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Dana Linn Bailey’s Five Progressions To Achieve Your First Pull-Up


One of the most challenging parts of training can be getting up and going to the gym, particularly as a beginner. That pressure can feel amplified by new year’s resolutions, whether to lose weight, hit a new personal record on a particular lift, or achieve your first pull-up.

The latter was the topic of choice for former Women’s Physique Olympia champion Dana Linn Bailey on Jan. 3, 2023. She took to her YouTube channel to publish a video wherein she teaches her 530,000 subscribers how to accomplish locking out that milestone first pull-up via five progressions. Check them out below:

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1. Active Dead-Arm Hangs

The first progression involved active dead-arm hangs. They involve holding onto the pull-up bar for as long as possible. It’s a task that improves grip strength, but unlike a standard dead-arm hang, the active variation involves keeping the scapula retracted.

It’s a small movement, but makes the dead-arm hang easier.

The target time for the dead-arm hang is 30 seconds. Work your way up to that time for as long as necessary. Bailey suggests refraining from wrapping the thumb around the bar to lessen the load on the forearms — this looks similar to a suicide grip, where the thumb is next to the index finger. Once you can comfortably sustain the hold for 30 seconds or more, move on to the second progression. 

2. Scapula Pull-Ups

The second progression is almost a pull-up, but not quite. While in an active hang, release the scapula, then activate them. It should look like going from a standard dead-arm hang to an active dead-arm hang. The target is three sets of 10 reps. Once you can accomplish that, move on to progression three.

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3. Flexed Hang

The opposite of a dead-arm hang is a flexed hang. The former involves holding onto the pull-up bar in the bottom position, while the latter is a hold in the locked-out position. Use assistance to get up to the pull-up bar if you cannot jump into position.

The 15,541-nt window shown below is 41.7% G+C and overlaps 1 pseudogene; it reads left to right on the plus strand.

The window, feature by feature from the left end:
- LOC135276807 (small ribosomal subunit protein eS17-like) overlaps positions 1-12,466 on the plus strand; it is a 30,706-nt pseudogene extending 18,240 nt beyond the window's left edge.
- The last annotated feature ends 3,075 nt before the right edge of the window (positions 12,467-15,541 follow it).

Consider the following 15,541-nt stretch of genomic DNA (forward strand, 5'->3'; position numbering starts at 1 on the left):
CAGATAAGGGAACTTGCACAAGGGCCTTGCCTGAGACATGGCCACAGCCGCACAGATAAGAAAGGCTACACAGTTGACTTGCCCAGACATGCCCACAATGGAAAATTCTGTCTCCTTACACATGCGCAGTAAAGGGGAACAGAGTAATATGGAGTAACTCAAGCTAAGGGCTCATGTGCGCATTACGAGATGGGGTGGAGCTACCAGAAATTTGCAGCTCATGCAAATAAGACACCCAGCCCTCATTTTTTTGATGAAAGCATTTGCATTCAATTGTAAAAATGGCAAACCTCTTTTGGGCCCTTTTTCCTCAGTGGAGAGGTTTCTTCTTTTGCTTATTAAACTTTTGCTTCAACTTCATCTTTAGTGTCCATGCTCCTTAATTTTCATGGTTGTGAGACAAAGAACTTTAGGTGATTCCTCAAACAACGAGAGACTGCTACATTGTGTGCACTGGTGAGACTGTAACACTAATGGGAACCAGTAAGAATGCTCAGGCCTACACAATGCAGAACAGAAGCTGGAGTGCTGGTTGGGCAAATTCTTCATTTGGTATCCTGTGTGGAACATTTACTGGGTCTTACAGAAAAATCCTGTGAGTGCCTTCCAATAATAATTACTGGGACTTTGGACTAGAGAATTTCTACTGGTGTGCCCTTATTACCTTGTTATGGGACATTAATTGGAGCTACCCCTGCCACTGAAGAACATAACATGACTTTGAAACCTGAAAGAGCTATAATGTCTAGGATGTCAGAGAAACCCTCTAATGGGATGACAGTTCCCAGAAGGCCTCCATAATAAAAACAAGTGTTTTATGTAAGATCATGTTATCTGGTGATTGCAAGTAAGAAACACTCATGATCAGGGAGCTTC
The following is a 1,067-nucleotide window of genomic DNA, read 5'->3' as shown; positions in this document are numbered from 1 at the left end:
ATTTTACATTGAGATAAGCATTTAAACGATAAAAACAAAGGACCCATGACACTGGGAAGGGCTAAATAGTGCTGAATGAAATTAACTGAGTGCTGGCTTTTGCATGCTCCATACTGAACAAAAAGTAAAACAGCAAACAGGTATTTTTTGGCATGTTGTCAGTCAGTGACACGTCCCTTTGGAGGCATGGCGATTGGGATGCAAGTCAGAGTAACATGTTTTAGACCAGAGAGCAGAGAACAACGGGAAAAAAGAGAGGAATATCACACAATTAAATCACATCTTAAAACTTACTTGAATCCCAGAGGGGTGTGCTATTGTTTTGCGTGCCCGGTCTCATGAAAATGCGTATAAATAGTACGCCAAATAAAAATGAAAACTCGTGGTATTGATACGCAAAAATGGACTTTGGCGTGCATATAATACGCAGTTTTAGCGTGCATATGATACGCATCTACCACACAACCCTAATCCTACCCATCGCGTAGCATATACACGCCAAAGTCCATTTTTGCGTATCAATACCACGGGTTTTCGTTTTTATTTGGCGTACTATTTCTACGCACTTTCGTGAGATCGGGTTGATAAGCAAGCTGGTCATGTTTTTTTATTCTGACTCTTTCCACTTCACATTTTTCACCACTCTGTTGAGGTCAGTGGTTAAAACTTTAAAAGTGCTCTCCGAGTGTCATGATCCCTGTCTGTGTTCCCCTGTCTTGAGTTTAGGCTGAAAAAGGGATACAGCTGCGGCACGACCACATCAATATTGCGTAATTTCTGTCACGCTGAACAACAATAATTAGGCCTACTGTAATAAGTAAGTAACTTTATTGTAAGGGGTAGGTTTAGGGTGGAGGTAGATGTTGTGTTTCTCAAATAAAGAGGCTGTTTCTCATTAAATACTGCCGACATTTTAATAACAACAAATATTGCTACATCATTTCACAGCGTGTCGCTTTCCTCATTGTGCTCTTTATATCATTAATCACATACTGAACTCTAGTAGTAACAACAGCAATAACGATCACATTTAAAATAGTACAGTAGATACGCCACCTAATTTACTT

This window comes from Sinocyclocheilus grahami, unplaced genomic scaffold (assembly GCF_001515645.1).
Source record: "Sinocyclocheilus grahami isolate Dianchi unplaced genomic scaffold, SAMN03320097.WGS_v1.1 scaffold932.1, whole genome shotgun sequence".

Clean flexed hang form requires a hollow body position. A hollow body involves engaging the core, which places the feet slightly in front of you. This is like a hollow hold, except while holding the pull-up bar. If flexed hangs are too tricky, train hollow holds to improve core strength. This will likely help balance the flexed hang, making it more sustainable.

The goal is to maintain flexed hangs for at least 10 seconds. Once you can perform four to five sets at 10 seconds each, advance to progression four.

4. Jumping Negatives

A negative is the eccentric portion of the pull-up (i.e., lowering yourself down). Training the negatives helps improve the muscular strength required to achieve pull-ups. Jump to the pull-up bar, then lower yourself slowly for three seconds. Once you reach the bottom (i.e., an active dead-arm hang), drop to the floor. Hop back onto pull-up immediately and perform another rep.

Bailey did not give a recommended target before advancing to progression five, but four to five sets of 10 reps each, similar to progression three, should work well.

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5. Assisted Pull-Ups

Using resistance bands, wrap a thick band around the pull-up bar, slipping one end through the band on the other side. Then place one or both feet — Bailey recommends one — inside the opposite end (the bottom) of the band. When performing a pull-up, the band should offset some of your body weight, making the pull-ups easier to perform.

Once you can perform three sets of 10 reps with the thickest band, progress to the next band that offers less resistance. Continue this progression, using lighter resistance bands, until you no longer need their assistance.

Performing a single standard pull-up is the goal. Once you achieve that, even if a second rep feels impossible, use reps as a progression. For example, if you can only do one rep to start, perform 10 sets of one rep. Once you can progress to two reps, repeat that cycle until you can perform three reps, then four reps, and so on.

Congratulations in advance on achieving your first pull-up.

Featured image: @danalinnbailey on Instagram

The post Dana Linn Bailey’s Five Progressions To Achieve Your First Pull-Up appeared first on BarBend.

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